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Can a person that removes the foam from benches weld an airtight box in their bench? Does it need to be replaced with foam? Is it possible to remove the bench, allow for batteries or whatever and weld the rest of it, then re-install the bench in the boat. These were thoughts in the back of my mind as I read the posts.
 

thill

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Even if the foam doesn't meet the requirements listed above, it is allowable 4" off the lowest point on the floor. So filling your benches with foam is still do-able.

In a boat I recently took apart, the styrofoam was wrapped tightly in what appeared to be Saran-wrap. It was an old boat, and it looked original. I wonder if that wrapping was to make it water and gas-proof, according to the guidelines posted above?

Whatever the case, it was NOT waterlogged, was NOT all disintegrated into little balls, and was obviously still very buoyant A great idea, in my opinion.

-TH
 

DaleH

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FWIW I've used that 2-part expanding foam and it is AWESOME stuff.

However, one must be very AWARE that it will pop the fiberglass deck off the stringers if used improperly. I believe the damage would be far worse in a tin boat ... it allowed to expand with no more room to grow ... POP :shock: !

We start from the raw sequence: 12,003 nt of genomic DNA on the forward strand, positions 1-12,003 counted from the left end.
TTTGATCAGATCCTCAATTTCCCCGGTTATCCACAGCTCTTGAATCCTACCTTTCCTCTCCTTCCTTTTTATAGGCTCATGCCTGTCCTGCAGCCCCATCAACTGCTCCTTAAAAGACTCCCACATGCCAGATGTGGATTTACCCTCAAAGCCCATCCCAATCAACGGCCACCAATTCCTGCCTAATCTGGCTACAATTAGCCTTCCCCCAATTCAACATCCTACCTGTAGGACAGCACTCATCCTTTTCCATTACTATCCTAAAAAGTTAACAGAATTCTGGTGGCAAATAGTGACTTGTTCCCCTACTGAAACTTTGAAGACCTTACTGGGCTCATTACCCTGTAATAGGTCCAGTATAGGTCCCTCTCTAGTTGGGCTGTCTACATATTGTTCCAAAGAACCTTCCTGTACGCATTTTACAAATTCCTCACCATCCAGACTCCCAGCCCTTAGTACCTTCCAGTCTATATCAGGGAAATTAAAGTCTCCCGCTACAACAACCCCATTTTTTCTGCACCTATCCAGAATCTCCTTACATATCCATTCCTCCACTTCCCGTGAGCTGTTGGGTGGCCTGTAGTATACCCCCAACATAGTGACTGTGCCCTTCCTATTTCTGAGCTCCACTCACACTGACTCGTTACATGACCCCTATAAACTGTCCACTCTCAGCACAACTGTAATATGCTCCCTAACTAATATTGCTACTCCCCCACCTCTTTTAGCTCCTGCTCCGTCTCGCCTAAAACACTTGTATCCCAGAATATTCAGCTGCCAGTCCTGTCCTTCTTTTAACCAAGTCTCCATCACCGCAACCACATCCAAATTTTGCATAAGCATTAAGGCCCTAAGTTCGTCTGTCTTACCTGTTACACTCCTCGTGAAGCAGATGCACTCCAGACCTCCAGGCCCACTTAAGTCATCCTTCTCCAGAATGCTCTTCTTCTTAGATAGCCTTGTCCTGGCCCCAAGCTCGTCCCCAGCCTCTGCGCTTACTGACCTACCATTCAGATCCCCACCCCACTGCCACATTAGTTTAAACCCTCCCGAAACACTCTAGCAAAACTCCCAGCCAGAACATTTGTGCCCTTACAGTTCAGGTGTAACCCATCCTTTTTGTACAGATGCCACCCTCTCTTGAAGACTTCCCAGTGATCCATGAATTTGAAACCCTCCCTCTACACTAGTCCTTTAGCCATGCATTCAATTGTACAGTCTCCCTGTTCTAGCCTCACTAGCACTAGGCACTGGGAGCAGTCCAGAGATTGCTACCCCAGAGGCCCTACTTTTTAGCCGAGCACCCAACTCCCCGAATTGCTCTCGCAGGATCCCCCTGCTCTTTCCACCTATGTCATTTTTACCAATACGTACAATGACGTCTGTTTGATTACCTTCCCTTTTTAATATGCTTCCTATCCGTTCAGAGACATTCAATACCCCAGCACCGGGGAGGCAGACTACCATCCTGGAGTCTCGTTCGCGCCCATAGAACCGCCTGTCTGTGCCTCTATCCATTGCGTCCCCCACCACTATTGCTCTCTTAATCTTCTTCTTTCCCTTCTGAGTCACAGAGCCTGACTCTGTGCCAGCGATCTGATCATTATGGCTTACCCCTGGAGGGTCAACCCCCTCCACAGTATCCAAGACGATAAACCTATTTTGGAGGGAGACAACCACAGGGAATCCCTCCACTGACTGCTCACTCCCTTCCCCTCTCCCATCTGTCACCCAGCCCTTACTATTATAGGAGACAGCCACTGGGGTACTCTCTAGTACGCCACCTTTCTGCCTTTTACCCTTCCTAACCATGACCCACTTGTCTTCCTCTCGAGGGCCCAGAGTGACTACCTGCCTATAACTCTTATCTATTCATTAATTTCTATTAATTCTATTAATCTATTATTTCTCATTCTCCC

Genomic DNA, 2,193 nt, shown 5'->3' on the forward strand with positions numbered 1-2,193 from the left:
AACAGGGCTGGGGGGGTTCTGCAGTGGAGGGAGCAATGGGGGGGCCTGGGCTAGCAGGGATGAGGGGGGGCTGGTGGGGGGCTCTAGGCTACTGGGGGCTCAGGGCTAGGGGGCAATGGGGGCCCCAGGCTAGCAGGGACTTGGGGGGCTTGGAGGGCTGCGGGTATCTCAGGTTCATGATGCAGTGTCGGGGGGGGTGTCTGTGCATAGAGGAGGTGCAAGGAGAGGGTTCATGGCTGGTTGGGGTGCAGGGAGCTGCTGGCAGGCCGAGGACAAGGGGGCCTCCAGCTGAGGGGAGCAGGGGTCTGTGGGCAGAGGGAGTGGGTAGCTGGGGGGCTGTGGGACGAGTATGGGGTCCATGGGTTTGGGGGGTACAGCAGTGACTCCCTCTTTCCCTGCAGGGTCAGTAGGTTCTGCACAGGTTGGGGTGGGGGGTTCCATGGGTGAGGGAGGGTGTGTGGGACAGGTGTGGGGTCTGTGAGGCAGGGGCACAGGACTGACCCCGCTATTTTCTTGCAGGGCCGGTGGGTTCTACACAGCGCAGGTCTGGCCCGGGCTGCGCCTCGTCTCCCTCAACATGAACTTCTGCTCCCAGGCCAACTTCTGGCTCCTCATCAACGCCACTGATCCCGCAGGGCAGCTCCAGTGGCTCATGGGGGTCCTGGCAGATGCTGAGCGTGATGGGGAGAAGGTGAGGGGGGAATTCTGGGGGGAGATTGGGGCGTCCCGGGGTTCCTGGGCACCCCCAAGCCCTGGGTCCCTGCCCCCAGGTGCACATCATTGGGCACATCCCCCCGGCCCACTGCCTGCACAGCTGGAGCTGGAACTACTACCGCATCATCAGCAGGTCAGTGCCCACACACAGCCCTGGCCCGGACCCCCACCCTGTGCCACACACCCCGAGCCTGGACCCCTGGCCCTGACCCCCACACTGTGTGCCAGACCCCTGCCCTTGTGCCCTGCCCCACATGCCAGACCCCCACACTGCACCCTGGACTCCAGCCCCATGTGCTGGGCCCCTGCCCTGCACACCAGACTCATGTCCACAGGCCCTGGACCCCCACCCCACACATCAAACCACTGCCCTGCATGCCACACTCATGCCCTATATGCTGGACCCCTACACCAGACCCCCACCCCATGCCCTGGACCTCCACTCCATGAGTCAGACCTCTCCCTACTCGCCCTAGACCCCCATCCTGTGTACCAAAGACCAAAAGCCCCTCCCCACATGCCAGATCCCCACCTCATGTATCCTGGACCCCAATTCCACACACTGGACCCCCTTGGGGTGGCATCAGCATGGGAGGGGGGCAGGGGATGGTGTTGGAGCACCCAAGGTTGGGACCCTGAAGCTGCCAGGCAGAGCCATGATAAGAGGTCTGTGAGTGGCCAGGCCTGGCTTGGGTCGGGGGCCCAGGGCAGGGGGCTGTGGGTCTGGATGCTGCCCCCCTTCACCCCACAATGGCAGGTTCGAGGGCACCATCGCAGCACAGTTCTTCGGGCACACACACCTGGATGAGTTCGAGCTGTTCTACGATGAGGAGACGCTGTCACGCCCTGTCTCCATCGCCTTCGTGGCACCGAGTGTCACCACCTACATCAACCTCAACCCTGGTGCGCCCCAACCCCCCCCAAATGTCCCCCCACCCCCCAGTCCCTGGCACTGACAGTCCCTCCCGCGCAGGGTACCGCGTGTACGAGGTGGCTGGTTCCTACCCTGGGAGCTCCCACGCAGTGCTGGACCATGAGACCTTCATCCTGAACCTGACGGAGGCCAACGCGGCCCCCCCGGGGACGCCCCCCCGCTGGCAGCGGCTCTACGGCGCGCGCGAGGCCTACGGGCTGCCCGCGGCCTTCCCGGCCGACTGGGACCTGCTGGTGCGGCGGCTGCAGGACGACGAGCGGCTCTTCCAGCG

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ThatBoyFletch

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This topic has me beyond confused now. So instead of using the sheets of styrofoam you can find at hd/lowes, I was going to use pool noodles. Will those soak up water and eventually become useless? I also saw a guy said that they wrapped it in saran wrap to prevent the styrofoam from soaking up water. Would that work?
 

wormil

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ThatBoyFletch said:
This topic has me beyond confused now. So instead of using the sheets of styrofoam you can find at hd/lowes, I was going to use pool noodles. Will those soak up water and eventually become useless? I also saw a guy said that they wrapped it in saran wrap to prevent the styrofoam from soaking up water. Would that work?

I'm no expert on foam but my neighbor leaves noodles in his pool, never seen one sink. They are made of polyethylene and essentially the same thing as pipe insulation. I think the concern is that pool noodles are cheaply manufactured and if left in contact with water, like in the bottom of your boat, some of that water is going to find it's way into the foam reducing buoyancy. So using them in the bottom is a bad idea.